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  September 19th, 2016 | Written by

Year-Long North Pole Shipping Could Become Reality By End Of Century

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  • Arctic shipping could save 10 days on a voyage from Europe to Asia.
  • Arctic shipping—climate change could provide economic opportunities.
  • Transarctic shipping could reduce costs and journey times.

Reductions in sea ice in the Arctic could lead to quicker and more regular shipping directly across the North Pole, according to new research from the University of Reading in the United Kingdom.

Using the latest generation of climate model projections, climate scientists examined the likelihood of when shipping routes across the Arctic would become reliably open. During the twenty-first century the chance that non-specialized vessels could make the journey is expected to more than double, with more years than not being accessible along the northern sea route across the top of Siberia by mid-century, potentially saving 10 days on a voyage from Europe to Asia. Moderately strengthened vessels would likely be able to make transits for ten to twelve months by the end of the century.

“The reduction in summer sea ice, perhaps the most striking sign of climate change, may also provide economic opportunities,” said Nathanael Melia, a climate scientist at the University of Reading. “There is renewed interest in transarctic shipping because of potentially reduced costs and journey times between Asia and the Atlantic. So far only a few commercial vessels have utilized these routes as they are not currently reliably open.”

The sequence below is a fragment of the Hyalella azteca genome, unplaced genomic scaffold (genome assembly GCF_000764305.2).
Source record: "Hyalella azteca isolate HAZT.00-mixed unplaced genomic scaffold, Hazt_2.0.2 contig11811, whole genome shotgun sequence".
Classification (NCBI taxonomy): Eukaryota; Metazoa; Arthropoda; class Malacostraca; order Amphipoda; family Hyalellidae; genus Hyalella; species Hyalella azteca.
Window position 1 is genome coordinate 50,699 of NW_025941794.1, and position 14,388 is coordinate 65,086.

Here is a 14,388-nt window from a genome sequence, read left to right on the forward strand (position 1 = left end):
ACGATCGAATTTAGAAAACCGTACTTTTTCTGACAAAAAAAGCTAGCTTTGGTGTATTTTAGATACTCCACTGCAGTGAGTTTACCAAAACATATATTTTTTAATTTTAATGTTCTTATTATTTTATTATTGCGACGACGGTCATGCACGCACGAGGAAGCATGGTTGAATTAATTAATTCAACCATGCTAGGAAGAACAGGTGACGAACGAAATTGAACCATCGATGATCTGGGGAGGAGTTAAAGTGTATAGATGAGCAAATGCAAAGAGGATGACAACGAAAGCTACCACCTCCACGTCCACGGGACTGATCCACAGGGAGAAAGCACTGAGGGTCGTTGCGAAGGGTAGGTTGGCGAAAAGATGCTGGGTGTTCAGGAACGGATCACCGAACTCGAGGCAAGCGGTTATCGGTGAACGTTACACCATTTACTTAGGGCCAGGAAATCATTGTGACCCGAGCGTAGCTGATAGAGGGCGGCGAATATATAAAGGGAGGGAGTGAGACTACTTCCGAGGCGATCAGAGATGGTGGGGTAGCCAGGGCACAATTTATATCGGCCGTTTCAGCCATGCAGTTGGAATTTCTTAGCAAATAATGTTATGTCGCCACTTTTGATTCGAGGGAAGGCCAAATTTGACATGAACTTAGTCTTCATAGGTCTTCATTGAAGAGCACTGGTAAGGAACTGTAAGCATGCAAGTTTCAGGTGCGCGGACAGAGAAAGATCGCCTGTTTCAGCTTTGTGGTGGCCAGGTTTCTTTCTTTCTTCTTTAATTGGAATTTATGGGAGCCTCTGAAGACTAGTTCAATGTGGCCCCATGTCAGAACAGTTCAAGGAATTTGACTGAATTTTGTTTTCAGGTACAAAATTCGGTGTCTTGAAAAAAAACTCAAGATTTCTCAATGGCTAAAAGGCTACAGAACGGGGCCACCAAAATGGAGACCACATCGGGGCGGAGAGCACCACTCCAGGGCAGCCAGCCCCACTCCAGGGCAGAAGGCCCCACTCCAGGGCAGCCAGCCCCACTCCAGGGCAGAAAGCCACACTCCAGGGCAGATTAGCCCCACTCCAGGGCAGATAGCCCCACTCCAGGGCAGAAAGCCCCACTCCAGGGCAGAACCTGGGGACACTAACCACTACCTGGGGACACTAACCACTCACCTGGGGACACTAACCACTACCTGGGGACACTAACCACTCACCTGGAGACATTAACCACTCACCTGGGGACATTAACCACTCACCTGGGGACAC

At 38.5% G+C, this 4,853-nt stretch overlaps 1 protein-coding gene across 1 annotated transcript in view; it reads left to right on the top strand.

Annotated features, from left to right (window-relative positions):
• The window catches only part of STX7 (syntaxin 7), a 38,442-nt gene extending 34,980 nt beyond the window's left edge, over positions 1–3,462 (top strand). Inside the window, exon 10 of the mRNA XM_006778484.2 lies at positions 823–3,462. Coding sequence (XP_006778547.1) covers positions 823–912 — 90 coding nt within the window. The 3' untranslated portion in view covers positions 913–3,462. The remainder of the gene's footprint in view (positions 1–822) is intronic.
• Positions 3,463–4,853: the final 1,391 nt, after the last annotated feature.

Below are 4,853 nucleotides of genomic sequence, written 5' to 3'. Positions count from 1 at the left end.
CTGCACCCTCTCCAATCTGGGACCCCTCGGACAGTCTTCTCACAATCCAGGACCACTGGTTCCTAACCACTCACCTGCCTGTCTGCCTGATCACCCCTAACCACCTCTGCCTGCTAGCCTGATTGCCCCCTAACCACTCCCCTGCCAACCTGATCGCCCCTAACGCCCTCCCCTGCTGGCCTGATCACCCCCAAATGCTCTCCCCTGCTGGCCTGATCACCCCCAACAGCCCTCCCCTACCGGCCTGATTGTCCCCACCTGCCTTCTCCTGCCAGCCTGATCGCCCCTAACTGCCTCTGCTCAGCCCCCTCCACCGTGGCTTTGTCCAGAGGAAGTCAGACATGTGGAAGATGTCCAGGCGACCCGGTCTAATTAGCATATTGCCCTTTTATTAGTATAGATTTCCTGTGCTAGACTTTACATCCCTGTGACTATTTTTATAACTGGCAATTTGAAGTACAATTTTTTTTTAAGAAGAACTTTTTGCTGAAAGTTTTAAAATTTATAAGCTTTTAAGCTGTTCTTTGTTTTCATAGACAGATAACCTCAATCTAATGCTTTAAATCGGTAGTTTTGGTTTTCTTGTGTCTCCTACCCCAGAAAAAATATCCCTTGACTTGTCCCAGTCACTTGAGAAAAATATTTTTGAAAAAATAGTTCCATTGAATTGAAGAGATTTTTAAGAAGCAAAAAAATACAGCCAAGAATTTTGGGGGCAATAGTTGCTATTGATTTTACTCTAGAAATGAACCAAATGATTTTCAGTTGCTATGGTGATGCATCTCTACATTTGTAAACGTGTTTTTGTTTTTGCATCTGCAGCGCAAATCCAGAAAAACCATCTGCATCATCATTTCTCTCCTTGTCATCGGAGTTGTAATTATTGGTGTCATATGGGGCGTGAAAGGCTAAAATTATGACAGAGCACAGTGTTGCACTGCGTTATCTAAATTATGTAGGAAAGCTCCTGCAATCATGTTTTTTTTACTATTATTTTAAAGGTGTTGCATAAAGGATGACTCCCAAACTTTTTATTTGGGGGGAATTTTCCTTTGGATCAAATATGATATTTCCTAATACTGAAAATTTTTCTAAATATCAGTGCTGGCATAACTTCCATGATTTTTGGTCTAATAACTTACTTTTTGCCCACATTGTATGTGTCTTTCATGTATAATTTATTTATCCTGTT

The length of time available for journeys during summer increases from around a few weeks to a few months in the Arctic, but with considerable variability from year to year. “Ice-strengthened ships will regularly be able to sail a direct route across the North Pole for most of the year by the end of the century,” Melia said, “assuming medium to high future greenhouse gas emissions.”

“These findings also suggest a potential increase in destination shipping in the Arctic,” said Ed Hawkins, associate professor of meteorology at the University of Reading and a co-author of the study. “However, there are a number of important economic and environmental factors which will determine whether the increased transit opportunities outweigh the risks involved.”